The only remedy is the opposite belief system: child like trust in the Divine Providence. If you are human you have to have some sort of belief system, so you might as well go with the one which not only offers peace of mind, joy and hope, but which also happens to be true.

It’s the way we’re made, and St Augustine’s words were never more deeply true that “O Lord, our hearts are restless until they find their rest in Thee.”

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  • Marilyn

    Great post, although I would respectfully disagree with you that if we don’t perceive certain powers as benign we might suffer from mental illness or paranoia. Perhaps I misinterpreted what you meant. But I certainly would agree that the thief comes in many forms and we should be forever watchful for our own spiritual health. The subject, however, reminded me of Dietrich Bonnhoeffer’s struggles with Nazism. Imprisoned after the unsuccessful assassination attempt on Hitler, Bonheoffer realized that God had overruled his earthly purpose to eliminate Hitler as the head of the philosophy of the German National Socialist Party, and he came to terms with the Cross with the understanding that in losing his life he would gain it. His greatness came directly out of his earthly state – his smallness, for when we are weak, He is strong.

  • Fr Longenecker

    Of course there are real enemies and Satan is at work in the world. Discerning where this is true and where we are paranoid is what makes the whole subject intriguing.

  • Just another mad Catholic

    Question Father How am supposed to have "child like trust in the Divine Providence" when God abandoned me to bad parents, a father who walked out on us when I was 12 (10 years ago) and who cursed me with Autism when each week at Mass I see good Catholic couples who brought their children up properly, pray the family Rosary each night and whose children are free from defects that impair a vocation ?I was washed out of a Monastary's vocational programme before I even started on Monday because the Vocations director is concerned about having someone who is mildly autistic around – he also said that I shouldn't bother applying anywhere else. and finding a spouse is hard enough with autism, finding a good Catholic Spouse is even harder.Why did those children get good parents? what did I do to deserve the parents I got?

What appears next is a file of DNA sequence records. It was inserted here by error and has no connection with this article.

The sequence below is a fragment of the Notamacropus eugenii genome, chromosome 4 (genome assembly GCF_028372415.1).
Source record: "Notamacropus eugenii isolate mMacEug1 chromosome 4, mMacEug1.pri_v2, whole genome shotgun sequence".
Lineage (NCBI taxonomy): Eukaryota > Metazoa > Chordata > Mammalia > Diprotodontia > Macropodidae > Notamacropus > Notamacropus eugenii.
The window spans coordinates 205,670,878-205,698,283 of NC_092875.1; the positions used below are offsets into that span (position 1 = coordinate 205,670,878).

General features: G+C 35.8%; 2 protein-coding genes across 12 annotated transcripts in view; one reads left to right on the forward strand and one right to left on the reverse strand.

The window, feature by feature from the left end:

• Fr Longenecker

    JAMC – These are tough questions that are simply too complex and personal to discuss in such a forum as this. If you want to drop me an email I may be able to help a little.

  • Paul Stilwell

    Good post. I agree Father. But another post written as an addendum to this one could easily be titled: Providence and Presumption.About the other extreme.

  • JG

    Excellent post, FatherJohn

  • kentuckyliz

    I have a powerful personal testimony of Divine Providence–and I also live under the grey cloud of the minor paranoia of a survivor of three primary cancers, "waiting for the other shoe to drop." Literally, nowadays–waiting for results to see if I have a recurrence.It's weird, but you can have both childlike trust in Divine Providence, and joy and peace in your spirit, while the flesh still holds its fear and dread.I gave up on a false Santa God a long time ago. God is good no matter what the results are, no matter what happens to me. I will praise his holy name even whilst bald and burned.Jesus told us to pick up our crosses and follow him, but our flesh desires a cross made of styrofoam, with wheels and a plush shoulder pad.Heaven, and even Purgatory, are great places, right? So why aren't we more eager to get there ASAP? Why should I have vast numbers of people praying for my healing? Something about this flesh clings to this life.Jesus, I trust in you.I'd really rather not have cancer again, but Thy will not mine be done.

  • Carolyn

    A terrific, terrific post! Life's disappointments can be transformed into other opportunities when we know we are worth more than the sun and the stars to a deliberate Creator. I was asked to do very hard things and like Joseph in the Bible, all seemed unjust and unfair. But when I said "yes" fully to my hard road and trusted with my sheep-like head bent low and looking only to the Shepherd, He walked me not only safely through a deathly wasteland but into victory. My family is not only preserved, but powerfully restored, strong and loving. My ability to serve and love is met with fruitfulness and joy, and every day is an opportunity to share His love with effectiveness and immense eternal satisfaction.